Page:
Hidden WWII Hero: Filipina-American Florence Finch

Saboteur, Resistance Fighter, and POW in the Pacific Theater

Military medals of Florence Smith Finch
After the Japanese invaded the Philippines at the start of World War II, Florence Finch became a spy, resistance fighter, and finally, a prisoner of war. She also went on to become the first Asian- American woman to wear a U.S. Coast Guard uniform. Later still, in a quieter career as an office worker at Cornell University, she never mentioned her military exploits or medals to her co-workers.

If there’s one thing the coronavirus pandemic has taught us, it’s that unsung heroes are all around us — people doing great things or committing acts of bravery or self-sacrifice quietly, without celebration or recognition, sacrificing their time and energy for the good of others. So it’s understandable that neither a small community in Ithaca, NY, nor people working at Cornell University knew they had been, for years, in the presence of a true, unsung, World War II hometown hero, Florence Finch.

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Mapping a Road Though Gender Barriers to Scientific Greatness: Marie Tharp

Deep Sea Cartographer who Proved Theory of Plate Tectonics Was True

Marie Tharp with her global map of the ocean floors.
A giant in the field of oceanographic cartography, Marie Tharp’s work changed earth science and our understanding of how ocean floors cracked as moving continents pulled them apart.

A map of the career of Marie Tharp would look something like a long zig-zag through the male-only barriers of geologic and catographic science until the 1950s when she broke through with a unique new map of the ocean floor and proof that the long-debated theory of “plate tectonics” was true.

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The 1905 Fastest Girl on Earth: Dorothy Levitt

First British Woman to Compete in an Auto Race

Pioneering female race car driver Dorothy Levitt wowed the British public with her winning skills.
At the turn of the 20th century, Dorothy Levitt was the first British woman to compete in automobile races, setting and holding several records. A media darling, she audaciously carved out a female role in the rapidly growing and previously male-only sport that was central to the emerging car sales industry.

If you saw the 1986 movie Top Gun, you’ll remember the tag line: “I feel the need … the need for speed.” But 81 years before Maverick and Goose uttered those words, Dorothy Levitt, self-styled “motoriste,” became the first English woman to compete in automobile racing, setting the Ladies World Land speed record and earning the nickname The Fastest Girl on Earth, driving an 80-horsepower Napier at the lightning speed of 79.75 miles an hour.

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Theda Bara – First Creation of Hollywood’s Sultans of Spin

Bookish Daughter of a Tailor Turned Into One of Filmdom’s First Sex Vamps

Silent screen actress Theda Bara in the first Cleopatra movie
Starring as the first Cleopatra, Theda Bara is viewed by historians as one of the best actresses of the silent film era and one of Hollywood’s first sex symbols. The entire collection of her films was lost in a 1937 studio fire.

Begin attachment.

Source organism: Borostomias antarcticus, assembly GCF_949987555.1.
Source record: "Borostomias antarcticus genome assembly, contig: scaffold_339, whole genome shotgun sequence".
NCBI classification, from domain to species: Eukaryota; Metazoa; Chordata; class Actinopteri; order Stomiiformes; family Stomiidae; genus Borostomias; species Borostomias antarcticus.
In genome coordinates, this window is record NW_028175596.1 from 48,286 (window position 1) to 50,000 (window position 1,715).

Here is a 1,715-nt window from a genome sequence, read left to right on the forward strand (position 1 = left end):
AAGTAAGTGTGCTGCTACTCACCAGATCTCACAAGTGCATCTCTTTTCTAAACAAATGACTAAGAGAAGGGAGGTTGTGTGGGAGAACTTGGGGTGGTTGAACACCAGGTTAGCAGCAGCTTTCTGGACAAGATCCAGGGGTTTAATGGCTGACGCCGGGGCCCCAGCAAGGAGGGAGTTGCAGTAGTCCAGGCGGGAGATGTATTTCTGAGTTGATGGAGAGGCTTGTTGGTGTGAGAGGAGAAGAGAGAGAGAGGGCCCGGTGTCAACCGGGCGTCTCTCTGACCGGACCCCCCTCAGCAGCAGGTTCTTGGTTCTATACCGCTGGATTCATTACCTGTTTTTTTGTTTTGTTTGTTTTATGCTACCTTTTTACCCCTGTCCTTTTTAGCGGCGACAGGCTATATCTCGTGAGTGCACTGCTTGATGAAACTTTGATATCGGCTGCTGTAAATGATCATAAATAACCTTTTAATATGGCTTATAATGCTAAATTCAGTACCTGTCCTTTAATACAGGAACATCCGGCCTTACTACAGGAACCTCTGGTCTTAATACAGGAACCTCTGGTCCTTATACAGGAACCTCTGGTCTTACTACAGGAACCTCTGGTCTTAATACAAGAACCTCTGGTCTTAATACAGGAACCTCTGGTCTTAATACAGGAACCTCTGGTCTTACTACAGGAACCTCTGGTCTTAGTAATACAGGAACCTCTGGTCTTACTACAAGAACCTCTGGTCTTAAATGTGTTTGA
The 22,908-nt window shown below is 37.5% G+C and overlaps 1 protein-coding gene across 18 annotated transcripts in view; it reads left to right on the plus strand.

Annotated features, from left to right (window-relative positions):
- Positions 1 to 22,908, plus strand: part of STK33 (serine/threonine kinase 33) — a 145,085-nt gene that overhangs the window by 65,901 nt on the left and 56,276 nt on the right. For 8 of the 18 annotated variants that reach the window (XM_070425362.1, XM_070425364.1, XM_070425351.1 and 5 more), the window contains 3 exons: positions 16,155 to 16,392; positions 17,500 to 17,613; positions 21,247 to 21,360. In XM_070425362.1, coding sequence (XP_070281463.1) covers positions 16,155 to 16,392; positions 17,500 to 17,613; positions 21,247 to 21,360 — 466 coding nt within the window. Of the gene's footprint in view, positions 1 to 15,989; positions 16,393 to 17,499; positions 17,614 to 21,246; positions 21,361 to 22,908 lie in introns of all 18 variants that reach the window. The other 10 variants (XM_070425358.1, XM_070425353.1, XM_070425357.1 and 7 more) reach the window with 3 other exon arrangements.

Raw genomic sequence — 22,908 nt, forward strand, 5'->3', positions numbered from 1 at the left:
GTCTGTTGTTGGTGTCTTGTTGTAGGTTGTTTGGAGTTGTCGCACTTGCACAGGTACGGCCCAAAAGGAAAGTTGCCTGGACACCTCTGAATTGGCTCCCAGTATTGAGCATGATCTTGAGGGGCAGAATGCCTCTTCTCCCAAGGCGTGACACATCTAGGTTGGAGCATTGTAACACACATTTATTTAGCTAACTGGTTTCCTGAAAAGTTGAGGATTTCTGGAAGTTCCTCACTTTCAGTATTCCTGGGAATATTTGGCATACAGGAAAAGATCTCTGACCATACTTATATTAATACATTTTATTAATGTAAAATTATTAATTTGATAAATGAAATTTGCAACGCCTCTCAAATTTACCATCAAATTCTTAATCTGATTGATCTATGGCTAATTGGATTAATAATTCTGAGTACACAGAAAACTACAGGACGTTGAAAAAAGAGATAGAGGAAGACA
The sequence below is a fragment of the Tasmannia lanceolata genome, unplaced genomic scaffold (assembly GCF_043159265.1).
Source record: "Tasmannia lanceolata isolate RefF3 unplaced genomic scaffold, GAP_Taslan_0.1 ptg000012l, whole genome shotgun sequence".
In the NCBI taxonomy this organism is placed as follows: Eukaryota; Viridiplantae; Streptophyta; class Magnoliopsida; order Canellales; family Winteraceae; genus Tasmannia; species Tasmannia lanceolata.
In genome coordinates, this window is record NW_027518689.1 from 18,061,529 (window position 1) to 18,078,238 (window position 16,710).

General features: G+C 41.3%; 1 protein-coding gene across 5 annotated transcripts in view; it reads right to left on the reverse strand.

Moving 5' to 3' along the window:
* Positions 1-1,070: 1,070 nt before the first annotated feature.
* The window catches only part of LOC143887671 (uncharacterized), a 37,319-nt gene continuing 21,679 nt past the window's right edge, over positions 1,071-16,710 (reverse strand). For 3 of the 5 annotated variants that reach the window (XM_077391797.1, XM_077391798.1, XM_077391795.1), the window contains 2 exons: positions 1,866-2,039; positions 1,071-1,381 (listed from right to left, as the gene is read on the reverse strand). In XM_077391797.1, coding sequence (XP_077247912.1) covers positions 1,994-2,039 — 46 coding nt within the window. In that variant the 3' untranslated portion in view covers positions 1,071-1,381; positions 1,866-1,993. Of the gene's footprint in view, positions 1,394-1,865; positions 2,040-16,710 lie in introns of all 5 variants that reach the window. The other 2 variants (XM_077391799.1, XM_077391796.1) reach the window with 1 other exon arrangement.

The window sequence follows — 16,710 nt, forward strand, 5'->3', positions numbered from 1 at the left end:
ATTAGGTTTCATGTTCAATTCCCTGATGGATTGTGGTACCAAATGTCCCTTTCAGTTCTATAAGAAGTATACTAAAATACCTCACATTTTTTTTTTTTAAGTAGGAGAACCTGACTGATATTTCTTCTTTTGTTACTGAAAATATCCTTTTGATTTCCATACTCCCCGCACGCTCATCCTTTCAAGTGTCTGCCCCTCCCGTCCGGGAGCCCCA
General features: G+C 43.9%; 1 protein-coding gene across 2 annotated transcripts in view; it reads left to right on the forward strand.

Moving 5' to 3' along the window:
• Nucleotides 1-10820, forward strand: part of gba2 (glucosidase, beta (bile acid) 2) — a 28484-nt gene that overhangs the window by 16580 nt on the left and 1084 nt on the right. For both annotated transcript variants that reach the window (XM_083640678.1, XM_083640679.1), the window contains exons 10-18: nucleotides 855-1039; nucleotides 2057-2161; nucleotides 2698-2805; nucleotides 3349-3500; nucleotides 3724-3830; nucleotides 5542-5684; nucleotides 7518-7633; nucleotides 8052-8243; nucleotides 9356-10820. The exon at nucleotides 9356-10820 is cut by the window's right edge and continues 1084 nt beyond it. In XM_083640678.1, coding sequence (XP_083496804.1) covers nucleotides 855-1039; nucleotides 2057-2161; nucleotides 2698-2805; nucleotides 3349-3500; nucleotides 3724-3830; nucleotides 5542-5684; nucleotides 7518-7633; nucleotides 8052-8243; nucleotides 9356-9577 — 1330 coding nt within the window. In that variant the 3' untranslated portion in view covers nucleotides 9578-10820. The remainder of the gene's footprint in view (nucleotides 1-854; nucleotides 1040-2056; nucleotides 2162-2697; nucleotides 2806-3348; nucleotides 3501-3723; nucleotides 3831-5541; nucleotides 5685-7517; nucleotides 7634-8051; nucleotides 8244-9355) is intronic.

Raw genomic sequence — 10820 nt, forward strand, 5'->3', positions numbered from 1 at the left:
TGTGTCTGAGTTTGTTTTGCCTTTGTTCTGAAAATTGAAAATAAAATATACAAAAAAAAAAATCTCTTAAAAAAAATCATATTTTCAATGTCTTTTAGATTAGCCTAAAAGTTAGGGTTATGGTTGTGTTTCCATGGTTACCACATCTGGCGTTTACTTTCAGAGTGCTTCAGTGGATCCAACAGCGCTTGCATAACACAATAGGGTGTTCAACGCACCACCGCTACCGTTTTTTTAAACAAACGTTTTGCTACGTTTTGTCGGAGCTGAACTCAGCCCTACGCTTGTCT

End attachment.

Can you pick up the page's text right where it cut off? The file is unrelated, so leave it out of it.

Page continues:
If you’ve ever wondered how a nice Jewish girl from Cincinnati who was named after Aaron Burr’s daughter became what one newspaper described as “the most fascinating though revolting female character ever created,” have I got a story for you about Theda Bara.

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Biddy Mason – From Enslaved to One of Los Angeles’ Wealthiest Women

A mural celebrates Biddy Mason's contributions to the development of early Los Angeles.
In 1949, for its new headquarters building in Los Angeles, the Golden State Mutual Life Insurance Company commissioned artist Charles Alston to create this mural memorializing the African American contributions to the creation of Los Angeles and the State of California. The overlay in the lower right is the only known photo of Biddy Mason. The red arrow points her out in the mural. Click image for larger color version of mural.

Born into slavery in 1818 and sold away from her parents as a child, Bridget “Biddy” Mason went from being a slave owner’s wedding present to his new bride to one of Los Angeles’ wealthiest women, and one of the first African American women to buy and own property in the United States.

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Code Cracker Extraordinaire Elizebeth Smith Friedman

A Cryptographic Sleuth Who Took Down Mobsters, Spies, and Nazis

Top secret Cryptoanalyst Elizebeth Smith Friedman cracked the Nazi military's Enigma code systems.
A driving force in the creation of the modern craft and science of cryptography, or code cracking, Elizebeth Smith Friedman spent a top secret career bringing down mobsters, spies and Nazi enemies.

Most people can’t name anyone whose career took them from searching for hidden messages in Shakespeare’s works to Nazi code busting to foiling Prohibition rum runners and sending mobsters to the slam. But that’s exactly how Elizebeth Smith Friedman liked it. She was perfectly happy working in the shadows as a complete unknown.

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